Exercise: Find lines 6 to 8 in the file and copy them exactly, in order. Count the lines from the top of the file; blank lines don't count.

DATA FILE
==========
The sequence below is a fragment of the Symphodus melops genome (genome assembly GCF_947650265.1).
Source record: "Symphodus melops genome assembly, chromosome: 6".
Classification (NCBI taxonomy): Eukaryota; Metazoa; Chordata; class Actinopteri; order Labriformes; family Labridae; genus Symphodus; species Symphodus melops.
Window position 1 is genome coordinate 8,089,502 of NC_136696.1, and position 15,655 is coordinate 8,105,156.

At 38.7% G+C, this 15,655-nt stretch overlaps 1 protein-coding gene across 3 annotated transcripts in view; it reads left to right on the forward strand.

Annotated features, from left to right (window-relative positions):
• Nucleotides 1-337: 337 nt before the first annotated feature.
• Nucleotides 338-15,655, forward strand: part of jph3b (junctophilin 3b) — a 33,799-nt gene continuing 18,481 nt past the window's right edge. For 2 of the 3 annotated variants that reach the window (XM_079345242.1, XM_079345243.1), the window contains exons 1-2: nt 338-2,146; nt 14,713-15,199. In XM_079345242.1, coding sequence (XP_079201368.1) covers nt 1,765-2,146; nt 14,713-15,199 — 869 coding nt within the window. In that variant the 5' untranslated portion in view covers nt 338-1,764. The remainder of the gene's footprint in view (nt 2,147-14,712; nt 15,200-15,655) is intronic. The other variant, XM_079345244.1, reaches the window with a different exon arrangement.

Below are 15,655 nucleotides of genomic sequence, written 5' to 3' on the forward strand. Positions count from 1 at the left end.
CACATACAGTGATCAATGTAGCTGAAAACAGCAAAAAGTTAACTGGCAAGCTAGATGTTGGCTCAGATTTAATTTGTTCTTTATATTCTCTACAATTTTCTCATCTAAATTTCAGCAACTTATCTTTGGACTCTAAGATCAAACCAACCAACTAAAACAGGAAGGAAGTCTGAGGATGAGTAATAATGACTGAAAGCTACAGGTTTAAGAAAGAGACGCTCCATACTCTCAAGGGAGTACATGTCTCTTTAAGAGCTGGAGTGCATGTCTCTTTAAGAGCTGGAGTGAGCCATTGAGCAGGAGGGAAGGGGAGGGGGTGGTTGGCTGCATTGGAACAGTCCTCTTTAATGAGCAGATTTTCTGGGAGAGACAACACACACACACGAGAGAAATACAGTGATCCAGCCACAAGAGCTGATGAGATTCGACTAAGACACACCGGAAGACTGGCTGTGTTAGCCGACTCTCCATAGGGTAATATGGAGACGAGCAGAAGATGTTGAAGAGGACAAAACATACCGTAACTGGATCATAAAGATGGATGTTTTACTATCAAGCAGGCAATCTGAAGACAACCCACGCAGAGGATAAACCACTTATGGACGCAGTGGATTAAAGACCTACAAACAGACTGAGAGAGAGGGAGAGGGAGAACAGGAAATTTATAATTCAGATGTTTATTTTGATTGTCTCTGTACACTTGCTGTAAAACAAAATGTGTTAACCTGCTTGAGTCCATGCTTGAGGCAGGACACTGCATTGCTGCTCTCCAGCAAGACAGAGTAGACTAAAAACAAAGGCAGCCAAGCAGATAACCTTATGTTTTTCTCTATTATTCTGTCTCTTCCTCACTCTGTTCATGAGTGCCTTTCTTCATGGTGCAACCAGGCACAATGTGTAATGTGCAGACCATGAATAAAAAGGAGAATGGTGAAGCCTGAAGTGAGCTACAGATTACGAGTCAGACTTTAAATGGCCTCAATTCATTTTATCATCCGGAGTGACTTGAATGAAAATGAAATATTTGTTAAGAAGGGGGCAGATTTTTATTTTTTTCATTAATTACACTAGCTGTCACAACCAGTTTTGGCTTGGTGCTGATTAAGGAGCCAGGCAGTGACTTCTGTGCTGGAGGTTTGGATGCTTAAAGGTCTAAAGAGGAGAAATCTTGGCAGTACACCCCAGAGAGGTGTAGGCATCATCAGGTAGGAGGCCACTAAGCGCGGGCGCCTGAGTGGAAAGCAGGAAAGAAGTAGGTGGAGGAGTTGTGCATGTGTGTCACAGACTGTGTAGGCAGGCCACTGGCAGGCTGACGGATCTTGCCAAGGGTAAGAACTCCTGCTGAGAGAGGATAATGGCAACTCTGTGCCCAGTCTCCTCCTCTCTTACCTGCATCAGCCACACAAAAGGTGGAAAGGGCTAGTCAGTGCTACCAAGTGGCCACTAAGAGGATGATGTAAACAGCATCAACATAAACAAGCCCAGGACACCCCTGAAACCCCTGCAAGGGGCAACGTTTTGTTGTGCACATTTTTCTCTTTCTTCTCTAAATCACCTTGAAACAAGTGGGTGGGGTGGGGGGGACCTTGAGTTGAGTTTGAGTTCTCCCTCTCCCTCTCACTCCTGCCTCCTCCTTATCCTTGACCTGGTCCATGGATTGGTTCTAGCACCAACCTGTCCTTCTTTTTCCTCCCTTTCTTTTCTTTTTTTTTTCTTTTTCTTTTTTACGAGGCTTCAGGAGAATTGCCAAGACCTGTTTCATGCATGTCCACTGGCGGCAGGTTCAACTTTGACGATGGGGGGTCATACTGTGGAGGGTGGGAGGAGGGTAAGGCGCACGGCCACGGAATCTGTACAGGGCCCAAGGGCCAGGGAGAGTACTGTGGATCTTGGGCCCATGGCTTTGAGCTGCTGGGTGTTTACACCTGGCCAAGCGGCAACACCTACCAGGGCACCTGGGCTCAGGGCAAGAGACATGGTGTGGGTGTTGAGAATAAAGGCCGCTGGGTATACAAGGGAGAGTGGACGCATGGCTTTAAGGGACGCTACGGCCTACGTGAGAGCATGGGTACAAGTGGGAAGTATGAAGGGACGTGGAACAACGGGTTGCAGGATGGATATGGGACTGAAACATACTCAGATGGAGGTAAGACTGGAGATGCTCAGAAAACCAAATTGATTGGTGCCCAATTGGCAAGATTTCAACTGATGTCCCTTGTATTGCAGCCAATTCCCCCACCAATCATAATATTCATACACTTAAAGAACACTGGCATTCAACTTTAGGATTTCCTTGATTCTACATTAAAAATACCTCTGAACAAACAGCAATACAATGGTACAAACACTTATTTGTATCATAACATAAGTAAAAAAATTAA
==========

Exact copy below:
Annotated features, from left to right (window-relative positions):
• Nucleotides 1-337: 337 nt before the first annotated feature.
• Nucleotides 338-15,655, forward strand: part of jph3b (junctophilin 3b) — a 33,799-nt gene continuing 18,481 nt past the window's right edge. For 2 of the 3 annotated variants that reach the window (XM_079345242.1, XM_079345243.1), the window contains exons 1-2: nt 338-2,146; nt 14,713-15,199. In XM_079345242.1, coding sequence (XP_079201368.1) covers nt 1,765-2,146; nt 14,713-15,199 — 869 coding nt within the window. In that variant the 5' untranslated portion in view covers nt 338-1,764. The remainder of the gene's footprint in view (nt 2,147-14,712; nt 15,200-15,655) is intronic. The other variant, XM_079345244.1, reaches the window with a different exon arrangement.